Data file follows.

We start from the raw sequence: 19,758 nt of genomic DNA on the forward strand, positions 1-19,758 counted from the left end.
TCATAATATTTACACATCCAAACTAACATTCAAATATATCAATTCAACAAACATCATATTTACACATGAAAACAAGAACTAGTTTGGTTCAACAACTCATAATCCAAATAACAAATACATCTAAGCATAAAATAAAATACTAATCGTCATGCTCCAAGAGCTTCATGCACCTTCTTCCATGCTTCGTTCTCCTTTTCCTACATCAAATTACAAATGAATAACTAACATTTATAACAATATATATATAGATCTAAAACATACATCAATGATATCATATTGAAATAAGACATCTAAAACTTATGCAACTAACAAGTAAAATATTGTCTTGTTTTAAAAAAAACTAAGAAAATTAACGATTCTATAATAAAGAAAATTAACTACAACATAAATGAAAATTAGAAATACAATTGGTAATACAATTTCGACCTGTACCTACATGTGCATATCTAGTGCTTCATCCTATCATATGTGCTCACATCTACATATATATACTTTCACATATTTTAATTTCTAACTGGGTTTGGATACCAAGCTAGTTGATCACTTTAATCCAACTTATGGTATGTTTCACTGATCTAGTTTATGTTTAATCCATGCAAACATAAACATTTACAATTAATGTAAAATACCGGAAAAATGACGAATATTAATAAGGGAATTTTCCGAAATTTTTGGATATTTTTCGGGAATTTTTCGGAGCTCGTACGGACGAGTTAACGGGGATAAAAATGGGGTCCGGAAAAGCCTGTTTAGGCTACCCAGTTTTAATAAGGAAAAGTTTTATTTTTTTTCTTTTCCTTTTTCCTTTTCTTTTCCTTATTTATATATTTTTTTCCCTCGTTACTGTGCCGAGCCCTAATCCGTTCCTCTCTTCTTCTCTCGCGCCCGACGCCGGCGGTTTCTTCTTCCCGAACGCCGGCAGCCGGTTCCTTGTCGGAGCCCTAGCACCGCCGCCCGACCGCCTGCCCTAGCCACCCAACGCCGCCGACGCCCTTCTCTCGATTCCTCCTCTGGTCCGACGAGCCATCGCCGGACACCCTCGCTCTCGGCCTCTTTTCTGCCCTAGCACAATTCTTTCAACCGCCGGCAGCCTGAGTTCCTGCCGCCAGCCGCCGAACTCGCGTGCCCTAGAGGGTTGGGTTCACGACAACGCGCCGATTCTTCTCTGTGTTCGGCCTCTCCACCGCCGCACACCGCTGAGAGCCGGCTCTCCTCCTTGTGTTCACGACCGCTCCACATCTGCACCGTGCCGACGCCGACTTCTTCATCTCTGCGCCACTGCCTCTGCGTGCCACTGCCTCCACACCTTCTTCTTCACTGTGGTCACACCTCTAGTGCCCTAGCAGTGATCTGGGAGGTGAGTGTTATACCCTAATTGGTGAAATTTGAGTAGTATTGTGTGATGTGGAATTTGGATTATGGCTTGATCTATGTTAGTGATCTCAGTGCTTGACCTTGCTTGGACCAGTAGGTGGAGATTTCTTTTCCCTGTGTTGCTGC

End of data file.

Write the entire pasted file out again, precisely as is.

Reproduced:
We start from the raw sequence: 19,758 nt of genomic DNA on the forward strand, positions 1-19,758 counted from the left end.
TCATAATATTTACACATCCAAACTAACATTCAAATATATCAATTCAACAAACATCATATTTACACATGAAAACAAGAACTAGTTTGGTTCAACAACTCATAATCCAAATAACAAATACATCTAAGCATAAAATAAAATACTAATCGTCATGCTCCAAGAGCTTCATGCACCTTCTTCCATGCTTCGTTCTCCTTTTCCTACATCAAATTACAAATGAATAACTAACATTTATAACAATATATATATAGATCTAAAACATACATCAATGATATCATATTGAAATAAGACATCTAAAACTTATGCAACTAACAAGTAAAATATTGTCTTGTTTTAAAAAAAACTAAGAAAATTAACGATTCTATAATAAAGAAAATTAACTACAACATAAATGAAAATTAGAAATACAATTGGTAATACAATTTCGACCTGTACCTACATGTGCATATCTAGTGCTTCATCCTATCATATGTGCTCACATCTACATATATATACTTTCACATATTTTAATTTCTAACTGGGTTTGGATACCAAGCTAGTTGATCACTTTAATCCAACTTATGGTATGTTTCACTGATCTAGTTTATGTTTAATCCATGCAAACATAAACATTTACAATTAATGTAAAATACCGGAAAAATGACGAATATTAATAAGGGAATTTTCCGAAATTTTTGGATATTTTTCGGGAATTTTTCGGAGCTCGTACGGACGAGTTAACGGGGATAAAAATGGGGTCCGGAAAAGCCTGTTTAGGCTACCCAGTTTTAATAAGGAAAAGTTTTATTTTTTTTCTTTTCCTTTTTCCTTTTCTTTTCCTTATTTATATATTTTTTTCCCTCGTTACTGTGCCGAGCCCTAATCCGTTCCTCTCTTCTTCTCTCGCGCCCGACGCCGGCGGTTTCTTCTTCCCGAACGCCGGCAGCCGGTTCCTTGTCGGAGCCCTAGCACCGCCGCCCGACCGCCTGCCCTAGCCACCCAACGCCGCCGACGCCCTTCTCTCGATTCCTCCTCTGGTCCGACGAGCCATCGCCGGACACCCTCGCTCTCGGCCTCTTTTCTGCCCTAGCACAATTCTTTCAACCGCCGGCAGCCTGAGTTCCTGCCGCCAGCCGCCGAACTCGCGTGCCCTAGAGGGTTGGGTTCACGACAACGCGCCGATTCTTCTCTGTGTTCGGCCTCTCCACCGCCGCACACCGCTGAGAGCCGGCTCTCCTCCTTGTGTTCACGACCGCTCCACATCTGCACCGTGCCGACGCCGACTTCTTCATCTCTGCGCCACTGCCTCTGCGTGCCACTGCCTCCACACCTTCTTCTTCACTGTGGTCACACCTCTAGTGCCCTAGCAGTGATCTGGGAGGTGAGTGTTATACCCTAATTGGTGAAATTTGAGTAGTATTGTGTGATGTGGAATTTGGATTATGGCTTGATCTATGTTAGTGATCTCAGTGCTTGACCTTGCTTGGACCAGTAGGTGGAGATTTCTTTTCCCTGTGTTGCTGC